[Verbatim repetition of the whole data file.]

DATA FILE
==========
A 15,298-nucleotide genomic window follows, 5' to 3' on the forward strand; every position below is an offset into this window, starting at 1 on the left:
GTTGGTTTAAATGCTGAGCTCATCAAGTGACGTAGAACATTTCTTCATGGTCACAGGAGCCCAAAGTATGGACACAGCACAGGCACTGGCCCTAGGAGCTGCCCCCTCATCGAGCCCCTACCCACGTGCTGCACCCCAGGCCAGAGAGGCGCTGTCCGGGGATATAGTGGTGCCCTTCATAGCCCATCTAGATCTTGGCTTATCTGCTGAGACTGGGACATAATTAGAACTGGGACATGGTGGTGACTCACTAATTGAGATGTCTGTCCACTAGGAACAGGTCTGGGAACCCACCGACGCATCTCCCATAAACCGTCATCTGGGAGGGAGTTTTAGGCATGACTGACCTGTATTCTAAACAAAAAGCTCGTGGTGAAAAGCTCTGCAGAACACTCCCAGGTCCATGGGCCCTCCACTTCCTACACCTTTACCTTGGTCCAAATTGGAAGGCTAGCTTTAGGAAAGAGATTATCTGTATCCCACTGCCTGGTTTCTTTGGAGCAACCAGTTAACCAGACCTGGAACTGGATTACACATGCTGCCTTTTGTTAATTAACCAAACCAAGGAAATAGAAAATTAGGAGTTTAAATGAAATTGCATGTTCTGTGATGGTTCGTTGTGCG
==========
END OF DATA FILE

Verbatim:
A 15,298-nucleotide genomic window follows, 5' to 3' on the forward strand; every position below is an offset into this window, starting at 1 on the left:
GTTGGTTTAAATGCTGAGCTCATCAAGTGACGTAGAACATTTCTTCATGGTCACAGGAGCCCAAAGTATGGACACAGCACAGGCACTGGCCCTAGGAGCTGCCCCCTCATCGAGCCCCTACCCACGTGCTGCACCCCAGGCCAGAGAGGCGCTGTCCGGGGATATAGTGGTGCCCTTCATAGCCCATCTAGATCTTGGCTTATCTGCTGAGACTGGGACATAATTAGAACTGGGACATGGTGGTGACTCACTAATTGAGATGTCTGTCCACTAGGAACAGGTCTGGGAACCCACCGACGCATCTCCCATAAACCGTCATCTGGGAGGGAGTTTTAGGCATGACTGACCTGTATTCTAAACAAAAAGCTCGTGGTGAAAAGCTCTGCAGAACACTCCCAGGTCCATGGGCCCTCCACTTCCTACACCTTTACCTTGGTCCAAATTGGAAGGCTAGCTTTAGGAAAGAGATTATCTGTATCCCACTGCCTGGTTTCTTTGGAGCAACCAGTTAACCAGACCTGGAACTGGATTACACATGCTGCCTTTTGTTAATTAACCAAACCAAGGAAATAGAAAATTAGGAGTTTAAATGAAATTGCATGTTCTGTGATGGTTCGTTGTGCG